The Kahlil Gibran Collective

The Artist The Poet The Man

Aporias in Literary Translation: A Case Study of The Prophet and Its Translations

NEWS: Contributing writers for the Kahlil Gibran Collective, Francesco Medici and Glen Kalem have had their study on the translations of 'The Prophet' inspire an academic paper prepared by Professor Maya El-Hajj. We are proud to announce it has been published in 'Academy Publication' - Theory and Practice in Language Studies ISSN 1799-2591 Volume 9, Number 4, April 2019 under the title of  "Aporias in Literary Translation: A Case Study of The Prophet and Its Translations."  Links to the full article below. 

Medici and Kalem were thrilled to have their work academically published and recognized and furthermore wish to thank Professor El-Hajj on her amazing achievement. 

 

Aporias in Literary Translation: A Case Study of The Prophet and Its Translations 

By Maya El Hajj 

Department of English and Translation, Notre Dame University-Louaize, Beirut, Lebanon

Abstract—Literary translation is one of the most challenging tasks in the field of translation. This paper focuses on the aporias in literary texts written and/or translated into Arabic, French, Italian, and English. I contend that some terms/phrases are difficult to render in the target text. This argument is bolstered by examples extracted from The Prophet of the Arabo-American author Gibran Kahlil Gibran. I selected this particular oeuvre given its immense success in terms of vast cultural diffusion and translation into various languages. Also, The Prophet, has been translated several times into the same target languages in addition to the large number of languages to which it has been rendered. I will discuss the translator’s dilemma when undertaking the task of faithfully conveying the aesthetics of the original text into the same, or into the closest version of the original. This paper concentrates on the cultural differences between languages by emphasizing on untranslatability and various retranslations. It analyzes how these elements were rendered into the target culture and language. The argument put forth in this paper attempts to shed light on the importance of literary translation, as one of the most critical discourses of translation.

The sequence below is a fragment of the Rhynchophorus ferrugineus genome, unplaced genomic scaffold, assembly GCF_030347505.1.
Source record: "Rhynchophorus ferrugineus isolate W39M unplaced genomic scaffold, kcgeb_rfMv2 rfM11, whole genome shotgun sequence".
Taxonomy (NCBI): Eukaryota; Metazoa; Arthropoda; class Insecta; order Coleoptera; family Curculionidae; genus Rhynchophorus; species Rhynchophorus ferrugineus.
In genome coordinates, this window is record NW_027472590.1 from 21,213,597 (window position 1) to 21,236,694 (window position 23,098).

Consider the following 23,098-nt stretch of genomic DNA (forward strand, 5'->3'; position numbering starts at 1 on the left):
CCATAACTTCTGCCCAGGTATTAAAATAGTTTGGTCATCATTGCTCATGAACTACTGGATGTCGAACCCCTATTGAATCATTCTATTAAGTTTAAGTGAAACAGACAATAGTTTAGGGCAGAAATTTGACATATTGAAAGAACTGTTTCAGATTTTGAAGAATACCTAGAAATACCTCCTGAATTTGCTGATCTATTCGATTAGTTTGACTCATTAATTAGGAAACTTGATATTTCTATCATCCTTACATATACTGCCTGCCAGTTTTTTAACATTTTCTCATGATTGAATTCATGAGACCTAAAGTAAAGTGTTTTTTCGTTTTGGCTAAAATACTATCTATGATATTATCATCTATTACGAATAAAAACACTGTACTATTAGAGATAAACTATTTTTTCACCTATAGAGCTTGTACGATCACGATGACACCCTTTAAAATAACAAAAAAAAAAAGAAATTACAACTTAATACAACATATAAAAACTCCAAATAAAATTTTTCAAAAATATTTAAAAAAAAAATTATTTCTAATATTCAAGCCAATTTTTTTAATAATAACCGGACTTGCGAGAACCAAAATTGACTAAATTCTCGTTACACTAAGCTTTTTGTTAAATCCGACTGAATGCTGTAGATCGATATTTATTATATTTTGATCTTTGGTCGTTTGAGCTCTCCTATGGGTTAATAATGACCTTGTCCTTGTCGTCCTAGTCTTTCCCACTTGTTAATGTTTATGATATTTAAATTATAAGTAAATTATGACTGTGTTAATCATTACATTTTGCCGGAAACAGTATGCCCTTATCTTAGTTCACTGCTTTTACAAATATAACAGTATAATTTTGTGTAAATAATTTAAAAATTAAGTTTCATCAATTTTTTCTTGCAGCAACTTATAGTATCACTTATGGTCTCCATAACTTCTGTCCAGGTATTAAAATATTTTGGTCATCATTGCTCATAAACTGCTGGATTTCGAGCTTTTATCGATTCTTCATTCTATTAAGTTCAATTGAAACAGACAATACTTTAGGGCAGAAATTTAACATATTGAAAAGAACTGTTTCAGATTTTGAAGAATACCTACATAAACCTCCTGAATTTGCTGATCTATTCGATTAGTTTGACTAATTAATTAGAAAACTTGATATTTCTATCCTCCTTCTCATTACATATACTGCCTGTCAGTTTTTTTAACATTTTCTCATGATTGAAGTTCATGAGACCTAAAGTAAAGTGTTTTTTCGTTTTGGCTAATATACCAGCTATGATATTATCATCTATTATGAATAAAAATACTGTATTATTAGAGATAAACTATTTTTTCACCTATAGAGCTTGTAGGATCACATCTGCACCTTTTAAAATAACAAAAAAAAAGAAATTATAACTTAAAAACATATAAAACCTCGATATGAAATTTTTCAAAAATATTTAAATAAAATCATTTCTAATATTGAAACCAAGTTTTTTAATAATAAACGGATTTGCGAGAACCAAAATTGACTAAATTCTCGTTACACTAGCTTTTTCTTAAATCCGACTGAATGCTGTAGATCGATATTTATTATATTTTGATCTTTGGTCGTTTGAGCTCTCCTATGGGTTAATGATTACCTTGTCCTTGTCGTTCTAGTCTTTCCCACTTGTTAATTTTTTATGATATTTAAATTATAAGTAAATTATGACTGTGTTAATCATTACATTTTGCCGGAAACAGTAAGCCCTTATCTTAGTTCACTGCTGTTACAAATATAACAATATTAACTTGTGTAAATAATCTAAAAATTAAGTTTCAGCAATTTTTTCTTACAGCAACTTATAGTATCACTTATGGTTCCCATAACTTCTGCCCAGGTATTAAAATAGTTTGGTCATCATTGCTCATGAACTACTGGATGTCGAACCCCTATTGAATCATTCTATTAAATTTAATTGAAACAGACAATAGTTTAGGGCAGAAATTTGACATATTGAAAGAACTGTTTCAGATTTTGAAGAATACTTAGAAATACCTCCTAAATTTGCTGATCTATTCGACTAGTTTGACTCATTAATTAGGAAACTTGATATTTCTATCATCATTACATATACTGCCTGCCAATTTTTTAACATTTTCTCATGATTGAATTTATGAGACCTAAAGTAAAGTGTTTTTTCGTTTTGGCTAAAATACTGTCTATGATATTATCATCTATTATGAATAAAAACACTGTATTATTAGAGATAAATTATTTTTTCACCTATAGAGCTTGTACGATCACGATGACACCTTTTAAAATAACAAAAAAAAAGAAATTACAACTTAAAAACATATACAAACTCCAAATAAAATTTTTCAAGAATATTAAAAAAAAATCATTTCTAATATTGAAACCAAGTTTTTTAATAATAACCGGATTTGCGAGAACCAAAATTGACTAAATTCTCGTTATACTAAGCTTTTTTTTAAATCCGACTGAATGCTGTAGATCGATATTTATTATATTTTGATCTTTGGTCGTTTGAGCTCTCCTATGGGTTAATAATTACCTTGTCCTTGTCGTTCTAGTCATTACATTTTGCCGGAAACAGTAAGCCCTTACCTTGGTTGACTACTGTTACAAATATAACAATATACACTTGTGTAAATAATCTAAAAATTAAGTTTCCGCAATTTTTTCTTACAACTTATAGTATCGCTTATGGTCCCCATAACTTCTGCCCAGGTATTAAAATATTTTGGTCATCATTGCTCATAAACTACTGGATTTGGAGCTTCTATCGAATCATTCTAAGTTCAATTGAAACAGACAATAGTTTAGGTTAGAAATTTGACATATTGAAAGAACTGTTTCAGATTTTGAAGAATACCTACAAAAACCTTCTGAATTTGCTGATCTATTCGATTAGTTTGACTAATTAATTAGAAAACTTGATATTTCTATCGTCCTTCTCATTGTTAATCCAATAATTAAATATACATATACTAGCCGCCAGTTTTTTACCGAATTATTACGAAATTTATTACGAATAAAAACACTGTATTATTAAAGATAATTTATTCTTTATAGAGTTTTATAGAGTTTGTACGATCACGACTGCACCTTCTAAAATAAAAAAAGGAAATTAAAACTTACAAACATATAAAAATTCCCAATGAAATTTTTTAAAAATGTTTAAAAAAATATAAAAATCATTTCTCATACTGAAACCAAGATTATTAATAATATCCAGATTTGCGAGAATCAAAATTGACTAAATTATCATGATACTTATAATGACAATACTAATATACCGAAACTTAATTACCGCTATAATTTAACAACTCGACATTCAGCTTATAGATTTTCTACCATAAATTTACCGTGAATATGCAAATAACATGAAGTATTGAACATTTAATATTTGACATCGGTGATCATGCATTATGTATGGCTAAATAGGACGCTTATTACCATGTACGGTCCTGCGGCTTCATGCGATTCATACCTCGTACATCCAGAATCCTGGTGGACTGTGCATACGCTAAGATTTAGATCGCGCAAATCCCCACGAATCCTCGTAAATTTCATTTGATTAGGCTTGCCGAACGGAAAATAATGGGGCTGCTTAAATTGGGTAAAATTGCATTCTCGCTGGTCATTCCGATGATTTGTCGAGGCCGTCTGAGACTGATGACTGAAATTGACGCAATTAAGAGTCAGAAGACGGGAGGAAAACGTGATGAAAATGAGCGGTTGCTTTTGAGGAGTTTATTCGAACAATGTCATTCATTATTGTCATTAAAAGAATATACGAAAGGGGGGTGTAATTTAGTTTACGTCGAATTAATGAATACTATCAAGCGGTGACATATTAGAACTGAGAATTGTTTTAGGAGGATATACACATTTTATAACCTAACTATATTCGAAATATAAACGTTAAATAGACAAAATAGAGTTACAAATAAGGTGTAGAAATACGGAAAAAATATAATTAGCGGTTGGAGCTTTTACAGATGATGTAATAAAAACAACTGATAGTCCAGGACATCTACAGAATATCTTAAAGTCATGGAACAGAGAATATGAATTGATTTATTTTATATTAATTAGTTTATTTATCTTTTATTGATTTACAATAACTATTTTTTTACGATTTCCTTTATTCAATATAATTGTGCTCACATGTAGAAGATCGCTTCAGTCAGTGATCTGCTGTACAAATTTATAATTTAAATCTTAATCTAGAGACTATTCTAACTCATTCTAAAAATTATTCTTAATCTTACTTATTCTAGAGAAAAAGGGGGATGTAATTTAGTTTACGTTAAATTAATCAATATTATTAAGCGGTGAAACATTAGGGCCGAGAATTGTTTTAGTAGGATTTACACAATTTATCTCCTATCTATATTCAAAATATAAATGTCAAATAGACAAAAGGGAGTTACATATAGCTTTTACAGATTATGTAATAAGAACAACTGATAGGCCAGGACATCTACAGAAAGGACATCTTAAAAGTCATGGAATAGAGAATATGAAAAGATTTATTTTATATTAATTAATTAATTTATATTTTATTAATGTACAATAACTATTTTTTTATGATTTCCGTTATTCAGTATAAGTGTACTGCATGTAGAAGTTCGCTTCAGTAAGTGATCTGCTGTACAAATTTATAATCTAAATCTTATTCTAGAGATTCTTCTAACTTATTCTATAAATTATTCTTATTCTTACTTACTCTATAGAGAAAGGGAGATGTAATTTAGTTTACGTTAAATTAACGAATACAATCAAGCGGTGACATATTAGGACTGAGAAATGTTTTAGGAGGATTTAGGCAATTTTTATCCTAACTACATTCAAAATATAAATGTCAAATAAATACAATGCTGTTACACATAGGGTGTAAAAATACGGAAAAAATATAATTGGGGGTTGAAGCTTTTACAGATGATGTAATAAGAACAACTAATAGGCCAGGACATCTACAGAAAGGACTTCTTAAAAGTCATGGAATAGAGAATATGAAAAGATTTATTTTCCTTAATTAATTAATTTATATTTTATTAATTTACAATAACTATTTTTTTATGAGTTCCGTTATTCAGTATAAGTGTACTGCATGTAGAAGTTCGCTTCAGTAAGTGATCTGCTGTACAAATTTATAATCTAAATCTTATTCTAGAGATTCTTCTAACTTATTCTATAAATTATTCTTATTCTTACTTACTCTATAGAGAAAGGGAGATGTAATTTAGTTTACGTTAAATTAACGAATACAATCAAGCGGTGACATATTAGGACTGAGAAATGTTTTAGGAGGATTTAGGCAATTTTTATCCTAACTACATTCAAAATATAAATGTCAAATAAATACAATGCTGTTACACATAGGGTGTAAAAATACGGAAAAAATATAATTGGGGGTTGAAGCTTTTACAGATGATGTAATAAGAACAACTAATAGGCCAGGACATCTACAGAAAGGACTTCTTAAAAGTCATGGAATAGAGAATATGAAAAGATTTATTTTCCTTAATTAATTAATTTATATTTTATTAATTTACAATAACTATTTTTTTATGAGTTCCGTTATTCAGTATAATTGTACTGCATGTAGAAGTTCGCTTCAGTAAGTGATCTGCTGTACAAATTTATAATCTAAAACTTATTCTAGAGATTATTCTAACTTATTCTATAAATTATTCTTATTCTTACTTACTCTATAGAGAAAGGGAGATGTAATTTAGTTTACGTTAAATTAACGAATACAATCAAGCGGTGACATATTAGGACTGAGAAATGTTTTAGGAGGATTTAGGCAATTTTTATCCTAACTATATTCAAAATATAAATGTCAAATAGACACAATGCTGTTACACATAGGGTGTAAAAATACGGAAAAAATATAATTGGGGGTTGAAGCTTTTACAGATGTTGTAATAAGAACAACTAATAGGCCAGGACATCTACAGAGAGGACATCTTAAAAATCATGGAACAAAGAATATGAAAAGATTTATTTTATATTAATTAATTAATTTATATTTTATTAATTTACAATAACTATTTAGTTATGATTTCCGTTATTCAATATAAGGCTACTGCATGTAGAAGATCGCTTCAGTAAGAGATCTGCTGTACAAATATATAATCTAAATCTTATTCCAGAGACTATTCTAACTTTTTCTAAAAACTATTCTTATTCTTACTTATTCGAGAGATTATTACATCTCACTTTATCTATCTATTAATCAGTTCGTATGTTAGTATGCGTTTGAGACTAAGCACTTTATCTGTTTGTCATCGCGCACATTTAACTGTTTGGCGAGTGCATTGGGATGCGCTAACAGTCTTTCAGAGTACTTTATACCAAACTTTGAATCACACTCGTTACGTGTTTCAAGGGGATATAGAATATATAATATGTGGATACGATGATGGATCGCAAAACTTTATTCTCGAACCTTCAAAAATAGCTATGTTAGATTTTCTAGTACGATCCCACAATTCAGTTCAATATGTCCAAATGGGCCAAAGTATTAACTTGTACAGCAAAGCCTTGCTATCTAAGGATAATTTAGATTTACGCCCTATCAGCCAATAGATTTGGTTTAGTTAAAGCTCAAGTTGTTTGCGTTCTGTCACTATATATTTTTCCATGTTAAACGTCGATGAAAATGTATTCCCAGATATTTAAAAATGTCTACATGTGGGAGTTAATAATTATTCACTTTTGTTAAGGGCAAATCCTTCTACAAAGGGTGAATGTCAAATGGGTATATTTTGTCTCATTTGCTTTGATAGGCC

Index Terms—literary translation, The Prophet, retranslation, Gibran Kahlil Gibran, languages

Read the full paper here: http://www.academypublication.com/issues/tpls/vol09/tpls0904.pdf (page 396)

 

Maya El-Hajj is an Assistant Professor at the Faculty of Humanities, Department of English and Translation. She holds a doctorate in Translation Studies from the Holy Spirit University- Kaslik, and a Certification of Competence in Teaching Italian as a foreign language orMaya El-Hajj is an Assistant Professor at the Faculty of Humanities, Department of English and TranslationMaya El-Hajj is an Assistant Professor at the Faculty of Humanities, Department of English and Translation second language (CEDILS), from the, Ca ‘Foscari University of Venice, Italy. Her main interest is the effect of culture on languages. Her main teaching area is Translation and Languages, mainly English, French, Arabic and Italian. In addition to her interest in Translation and Teaching, Dr. El Hajj is particularly interested in lexicology–lexicography, a vast field hardly exploited nowadays in the Arab world. Her doctorate dissertation, which is entitled “Etude comparative des dictionnaires bilingues et monolingues”, addresses specifically that field. Dr. El Hajj has given lectures and conferences in many academic institutions in Lebanon, England, Greece, France, Georgia, and Italy.